Involvement of dopamine in the nucleus accumbens and prefrontal cortex in cocaine-associative learning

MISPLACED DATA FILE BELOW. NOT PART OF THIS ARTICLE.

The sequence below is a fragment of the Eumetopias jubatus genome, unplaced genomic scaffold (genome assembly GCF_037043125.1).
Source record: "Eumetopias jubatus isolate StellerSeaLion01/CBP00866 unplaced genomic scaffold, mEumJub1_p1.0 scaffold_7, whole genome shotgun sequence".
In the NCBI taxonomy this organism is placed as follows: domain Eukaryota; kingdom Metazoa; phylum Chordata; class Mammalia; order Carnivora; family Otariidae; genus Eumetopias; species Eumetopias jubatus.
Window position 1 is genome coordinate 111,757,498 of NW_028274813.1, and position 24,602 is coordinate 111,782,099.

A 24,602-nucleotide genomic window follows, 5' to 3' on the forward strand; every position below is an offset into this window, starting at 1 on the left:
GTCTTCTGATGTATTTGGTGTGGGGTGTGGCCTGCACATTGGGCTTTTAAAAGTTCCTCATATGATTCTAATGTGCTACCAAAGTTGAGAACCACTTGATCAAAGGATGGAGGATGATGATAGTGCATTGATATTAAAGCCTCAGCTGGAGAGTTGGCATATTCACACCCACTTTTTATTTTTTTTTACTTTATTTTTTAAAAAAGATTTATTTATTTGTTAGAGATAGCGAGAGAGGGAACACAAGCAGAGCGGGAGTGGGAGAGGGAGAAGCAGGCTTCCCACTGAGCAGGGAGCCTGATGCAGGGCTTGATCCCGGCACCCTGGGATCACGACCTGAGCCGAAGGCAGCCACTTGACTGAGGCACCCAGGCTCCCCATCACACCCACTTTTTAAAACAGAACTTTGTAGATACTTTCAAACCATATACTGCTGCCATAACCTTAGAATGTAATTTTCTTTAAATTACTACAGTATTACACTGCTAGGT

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Stimuli formerly associated with cocaine-taking behavior are known to elicit physiological changes and craving in cocaine-dependent individuals. This is a result of learned associations between an environmental stimulus and the effects of cocaine, and is believed to be a major factor that leads to relapse in recovering cocaine addicts. A precise neural mechanism underlying how cocaine-paired stimuli produce craving and drug-taking behavior is currently unknown. Synaptic plasticity is known as a neural basis for associative learning. A modulatory role of a neurotransmitter, dopamine (DA), in synaptic plasticity has been implicated. Moreover, recent studies indicate that DA is particularly important during acquisition of associative learning, but less important as learning progresses. Yet, this notion has not been fully investigated using cocaine as a reinforcer. The nucleus accumbens (NAcc) and medial prefrontal cortex (mPFC) brain regions, are both largely implicated in drug addiction. Using an animal model of drug- taking behavior in conjunction with an in vivo microdialysis technique, the dissertation experiments determined the involvement of DA in during distinctive stages of cocaine associative learning. Results from the experiments showed that NAcc DA was responsive to cocaine-paired stimuli during early, but not the late stages of cocaine associative learning while responsiveness of mPFC DA to cocaine-paired stimuli was enhanced with extended conditioning experience. The results indicate that brain areas responsive to conditioned stimuli transfers as associative learning progresses. These findings suggest that a dynamic role of DA in distinctive brain regions should be taken into account during treatment and relapse prevention of cocaine addiction.